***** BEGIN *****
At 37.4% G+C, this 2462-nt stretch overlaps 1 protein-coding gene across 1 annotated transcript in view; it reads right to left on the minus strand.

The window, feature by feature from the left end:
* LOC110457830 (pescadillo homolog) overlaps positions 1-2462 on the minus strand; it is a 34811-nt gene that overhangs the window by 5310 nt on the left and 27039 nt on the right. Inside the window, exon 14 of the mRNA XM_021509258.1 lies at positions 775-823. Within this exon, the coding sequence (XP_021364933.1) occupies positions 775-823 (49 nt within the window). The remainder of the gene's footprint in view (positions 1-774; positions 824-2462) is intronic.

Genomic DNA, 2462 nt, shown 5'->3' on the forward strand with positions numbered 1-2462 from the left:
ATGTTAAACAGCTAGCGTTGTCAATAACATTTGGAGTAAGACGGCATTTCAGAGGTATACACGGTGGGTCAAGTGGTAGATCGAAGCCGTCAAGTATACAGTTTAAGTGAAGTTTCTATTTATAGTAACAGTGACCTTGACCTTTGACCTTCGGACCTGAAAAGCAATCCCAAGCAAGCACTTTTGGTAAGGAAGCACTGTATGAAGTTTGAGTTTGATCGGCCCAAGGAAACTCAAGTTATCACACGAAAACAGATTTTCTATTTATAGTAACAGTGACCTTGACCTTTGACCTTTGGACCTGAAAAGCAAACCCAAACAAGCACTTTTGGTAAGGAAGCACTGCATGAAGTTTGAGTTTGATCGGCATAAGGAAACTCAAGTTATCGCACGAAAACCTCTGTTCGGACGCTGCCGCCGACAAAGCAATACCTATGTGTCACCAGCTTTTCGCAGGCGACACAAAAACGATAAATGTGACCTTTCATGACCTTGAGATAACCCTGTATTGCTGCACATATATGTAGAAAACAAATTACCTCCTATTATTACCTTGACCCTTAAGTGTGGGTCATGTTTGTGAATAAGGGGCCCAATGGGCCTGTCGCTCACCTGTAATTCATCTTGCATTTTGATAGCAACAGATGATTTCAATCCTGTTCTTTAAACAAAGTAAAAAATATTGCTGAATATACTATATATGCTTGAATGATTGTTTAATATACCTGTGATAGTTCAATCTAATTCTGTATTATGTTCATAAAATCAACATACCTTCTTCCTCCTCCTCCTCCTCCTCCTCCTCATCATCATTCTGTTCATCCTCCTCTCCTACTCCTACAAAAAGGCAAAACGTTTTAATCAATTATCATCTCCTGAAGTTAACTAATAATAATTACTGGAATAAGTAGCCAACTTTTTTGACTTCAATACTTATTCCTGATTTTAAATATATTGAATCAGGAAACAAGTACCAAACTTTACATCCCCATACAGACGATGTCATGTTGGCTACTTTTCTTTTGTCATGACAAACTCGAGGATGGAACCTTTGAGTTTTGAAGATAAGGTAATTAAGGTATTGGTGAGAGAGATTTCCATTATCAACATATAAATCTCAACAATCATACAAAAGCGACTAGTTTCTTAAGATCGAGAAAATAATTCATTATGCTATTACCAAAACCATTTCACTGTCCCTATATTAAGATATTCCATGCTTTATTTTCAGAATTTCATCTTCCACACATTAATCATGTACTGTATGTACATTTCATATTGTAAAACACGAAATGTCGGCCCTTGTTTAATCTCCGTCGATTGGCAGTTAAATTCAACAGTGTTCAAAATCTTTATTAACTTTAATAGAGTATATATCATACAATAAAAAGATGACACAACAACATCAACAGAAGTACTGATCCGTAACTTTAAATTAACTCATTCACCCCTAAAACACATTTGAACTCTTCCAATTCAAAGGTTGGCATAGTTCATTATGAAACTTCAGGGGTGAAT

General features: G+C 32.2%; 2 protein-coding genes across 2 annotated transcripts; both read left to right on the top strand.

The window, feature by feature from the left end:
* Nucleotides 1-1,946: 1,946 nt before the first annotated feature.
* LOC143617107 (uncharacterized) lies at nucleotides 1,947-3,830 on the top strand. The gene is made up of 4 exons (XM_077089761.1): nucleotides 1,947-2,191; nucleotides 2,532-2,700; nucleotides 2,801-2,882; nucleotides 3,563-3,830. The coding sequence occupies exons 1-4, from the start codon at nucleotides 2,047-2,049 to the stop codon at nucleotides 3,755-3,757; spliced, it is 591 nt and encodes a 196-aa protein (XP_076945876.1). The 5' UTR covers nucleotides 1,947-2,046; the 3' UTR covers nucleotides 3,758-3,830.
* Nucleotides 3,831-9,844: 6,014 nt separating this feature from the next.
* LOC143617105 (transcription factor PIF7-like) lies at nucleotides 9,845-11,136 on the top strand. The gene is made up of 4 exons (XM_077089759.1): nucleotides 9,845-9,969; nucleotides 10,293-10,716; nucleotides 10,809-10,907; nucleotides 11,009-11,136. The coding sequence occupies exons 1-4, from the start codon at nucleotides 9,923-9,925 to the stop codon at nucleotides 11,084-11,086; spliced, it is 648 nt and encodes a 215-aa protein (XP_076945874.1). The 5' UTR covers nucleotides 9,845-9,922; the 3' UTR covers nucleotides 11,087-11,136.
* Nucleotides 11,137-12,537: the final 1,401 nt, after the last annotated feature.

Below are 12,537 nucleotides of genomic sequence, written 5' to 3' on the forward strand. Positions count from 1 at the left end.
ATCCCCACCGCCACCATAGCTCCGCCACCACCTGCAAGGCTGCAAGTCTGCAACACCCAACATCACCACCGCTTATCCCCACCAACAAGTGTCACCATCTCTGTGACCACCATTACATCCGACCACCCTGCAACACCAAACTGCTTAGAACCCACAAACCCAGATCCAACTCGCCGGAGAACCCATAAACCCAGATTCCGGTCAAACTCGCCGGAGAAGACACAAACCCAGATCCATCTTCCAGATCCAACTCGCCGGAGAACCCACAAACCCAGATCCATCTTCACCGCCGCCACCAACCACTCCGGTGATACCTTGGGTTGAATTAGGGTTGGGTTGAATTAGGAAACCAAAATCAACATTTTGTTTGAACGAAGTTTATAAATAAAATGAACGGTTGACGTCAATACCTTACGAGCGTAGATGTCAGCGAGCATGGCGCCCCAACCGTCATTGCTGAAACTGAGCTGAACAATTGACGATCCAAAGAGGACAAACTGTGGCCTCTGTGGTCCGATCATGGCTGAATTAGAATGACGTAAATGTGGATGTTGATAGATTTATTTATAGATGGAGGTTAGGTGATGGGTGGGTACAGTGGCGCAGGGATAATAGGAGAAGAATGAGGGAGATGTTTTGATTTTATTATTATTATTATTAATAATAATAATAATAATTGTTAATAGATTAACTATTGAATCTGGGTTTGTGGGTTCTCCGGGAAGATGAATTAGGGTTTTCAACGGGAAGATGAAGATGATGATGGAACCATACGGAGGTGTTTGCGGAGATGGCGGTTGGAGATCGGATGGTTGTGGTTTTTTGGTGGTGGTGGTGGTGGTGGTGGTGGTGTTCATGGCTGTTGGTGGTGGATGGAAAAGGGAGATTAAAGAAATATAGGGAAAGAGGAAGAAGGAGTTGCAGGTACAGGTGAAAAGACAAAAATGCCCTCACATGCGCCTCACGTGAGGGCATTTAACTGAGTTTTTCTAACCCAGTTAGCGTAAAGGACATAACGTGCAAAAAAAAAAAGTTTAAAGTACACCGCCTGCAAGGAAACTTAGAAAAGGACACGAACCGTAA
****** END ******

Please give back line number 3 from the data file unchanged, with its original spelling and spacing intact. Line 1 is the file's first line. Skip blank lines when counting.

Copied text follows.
* LOC110457830 (pescadillo homolog) overlaps positions 1-2462 on the minus strand; it is a 34811-nt gene that overhangs the window by 5310 nt on the left and 27039 nt on the right. Inside the window, exon 14 of the mRNA XM_021509258.1 lies at positions 775-823. Within this exon, the coding sequence (XP_021364933.1) occupies positions 775-823 (49 nt within the window). The remainder of the gene's footprint in view (positions 1-774; positions 824-2462) is intronic.